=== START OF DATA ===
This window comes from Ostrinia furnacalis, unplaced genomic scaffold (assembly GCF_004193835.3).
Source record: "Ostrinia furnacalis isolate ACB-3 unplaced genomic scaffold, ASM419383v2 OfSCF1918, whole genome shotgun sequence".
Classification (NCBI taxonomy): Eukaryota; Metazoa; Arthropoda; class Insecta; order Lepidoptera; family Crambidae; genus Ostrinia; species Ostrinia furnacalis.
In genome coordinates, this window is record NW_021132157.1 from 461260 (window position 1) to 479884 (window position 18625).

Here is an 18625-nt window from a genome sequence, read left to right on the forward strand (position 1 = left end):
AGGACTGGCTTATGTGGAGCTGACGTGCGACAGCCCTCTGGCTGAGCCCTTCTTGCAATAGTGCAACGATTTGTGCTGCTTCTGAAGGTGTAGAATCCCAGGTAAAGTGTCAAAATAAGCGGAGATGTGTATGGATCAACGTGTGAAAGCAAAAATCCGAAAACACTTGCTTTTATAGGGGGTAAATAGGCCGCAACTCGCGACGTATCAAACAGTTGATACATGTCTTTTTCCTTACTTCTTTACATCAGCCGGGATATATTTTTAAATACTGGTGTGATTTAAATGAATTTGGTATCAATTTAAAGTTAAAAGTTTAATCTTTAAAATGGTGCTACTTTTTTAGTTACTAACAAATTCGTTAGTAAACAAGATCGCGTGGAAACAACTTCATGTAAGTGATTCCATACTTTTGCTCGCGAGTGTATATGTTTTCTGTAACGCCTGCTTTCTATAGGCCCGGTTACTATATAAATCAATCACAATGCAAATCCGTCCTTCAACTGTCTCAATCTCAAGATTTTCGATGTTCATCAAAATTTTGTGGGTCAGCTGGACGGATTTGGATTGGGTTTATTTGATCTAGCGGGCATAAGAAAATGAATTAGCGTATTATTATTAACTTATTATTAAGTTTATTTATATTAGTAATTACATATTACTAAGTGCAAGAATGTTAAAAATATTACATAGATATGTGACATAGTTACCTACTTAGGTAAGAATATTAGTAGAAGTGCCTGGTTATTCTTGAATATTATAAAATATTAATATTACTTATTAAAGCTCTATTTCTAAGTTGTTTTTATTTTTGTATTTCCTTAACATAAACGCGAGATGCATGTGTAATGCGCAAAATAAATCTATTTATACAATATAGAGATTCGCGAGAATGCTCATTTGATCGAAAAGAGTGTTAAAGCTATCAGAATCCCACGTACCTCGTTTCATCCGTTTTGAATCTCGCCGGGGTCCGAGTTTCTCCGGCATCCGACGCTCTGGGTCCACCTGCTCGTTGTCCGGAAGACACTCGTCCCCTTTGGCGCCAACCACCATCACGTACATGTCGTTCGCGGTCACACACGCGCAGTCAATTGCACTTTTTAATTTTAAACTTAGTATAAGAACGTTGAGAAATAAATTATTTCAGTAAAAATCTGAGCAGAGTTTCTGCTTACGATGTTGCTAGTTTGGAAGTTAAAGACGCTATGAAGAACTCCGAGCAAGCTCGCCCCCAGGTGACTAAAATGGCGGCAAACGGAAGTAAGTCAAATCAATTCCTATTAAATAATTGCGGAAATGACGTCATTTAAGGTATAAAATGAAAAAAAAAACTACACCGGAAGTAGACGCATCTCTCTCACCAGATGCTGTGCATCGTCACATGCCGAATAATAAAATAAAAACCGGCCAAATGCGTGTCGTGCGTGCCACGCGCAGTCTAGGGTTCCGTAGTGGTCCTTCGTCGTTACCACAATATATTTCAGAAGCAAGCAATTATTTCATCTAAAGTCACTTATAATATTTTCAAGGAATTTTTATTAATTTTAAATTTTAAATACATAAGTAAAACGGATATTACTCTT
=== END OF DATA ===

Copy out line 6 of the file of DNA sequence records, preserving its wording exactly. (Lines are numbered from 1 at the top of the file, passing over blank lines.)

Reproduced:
AGGACTGGCTTATGTGGAGCTGACGTGCGACAGCCCTCTGGCTGAGCCCTTCTTGCAATAGTGCAACGATTTGTGCTGCTTCTGAAGGTGTAGAATCCCAGGTAAAGTGTCAAAATAAGCGGAGATGTGTATGGATCAACGTGTGAAAGCAAAAATCCGAAAACACTTGCTTTTATAGGGGGTAAATAGGCCGCAACTCGCGACGTATCAAACAGTTGATACATGTCTTTTTCCTTACTTCTTTACATCAGCCGGGATATATTTTTAAATACTGGTGTGATTTAAATGAATTTGGTATCAATTTAAAGTTAAAAGTTTAATCTTTAAAATGGTGCTACTTTTTTAGTTACTAACAAATTCGTTAGTAAACAAGATCGCGTGGAAACAACTTCATGTAAGTGATTCCATACTTTTGCTCGCGAGTGTATATGTTTTCTGTAACGCCTGCTTTCTATAGGCCCGGTTACTATATAAATCAATCACAATGCAAATCCGTCCTTCAACTGTCTCAATCTCAAGATTTTCGATGTTCATCAAAATTTTGTGGGTCAGCTGGACGGATTTGGATTGGGTTTATTTGATCTAGCGGGCATAAGAAAATGAATTAGCGTATTATTATTAACTTATTATTAAGTTTATTTATATTAGTAATTACATATTACTAAGTGCAAGAATGTTAAAAATATTACATAGATATGTGACATAGTTACCTACTTAGGTAAGAATATTAGTAGAAGTGCCTGGTTATTCTTGAATATTATAAAATATTAATATTACTTATTAAAGCTCTATTTCTAAGTTGTTTTTATTTTTGTATTTCCTTAACATAAACGCGAGATGCATGTGTAATGCGCAAAATAAATCTATTTATACAATATAGAGATTCGCGAGAATGCTCATTTGATCGAAAAGAGTGTTAAAGCTATCAGAATCCCACGTACCTCGTTTCATCCGTTTTGAATCTCGCCGGGGTCCGAGTTTCTCCGGCATCCGACGCTCTGGGTCCACCTGCTCGTTGTCCGGAAGACACTCGTCCCCTTTGGCGCCAACCACCATCACGTACATGTCGTTCGCGGTCACACACGCGCAGTCAATTGCACTTTTTAATTTTAAACTTAGTATAAGAACGTTGAGAAATAAATTATTTCAGTAAAAATCTGAGCAGAGTTTCTGCTTACGATGTTGCTAGTTTGGAAGTTAAAGACGCTATGAAGAACTCCGAGCAAGCTCGCCCCCAGGTGACTAAAATGGCGGCAAACGGAAGTAAGTCAAATCAATTCCTATTAAATAATTGCGGAAATGACGTCATTTAAGGTATAAAATGAAAAAAAAAACTACACCGGAAGTAGACGCATCTCTCTCACCAGATGCTGTGCATCGTCACATGCCGAATAATAAAATAAAAACCGGCCAAATGCGTGTCGTGCGTGCCACGCGCAGTCTAGGGTTCCGTAGTGGTCCTTCGTCGTTACCACAATATATTTCAGAAGCAAGCAATTATTTCATCTAAAGTCACTTATAATATTTTCAAGGAATTTTTATTAATTTTAAATTTTAAATACATAAGTAAAACGGATATTACTCTT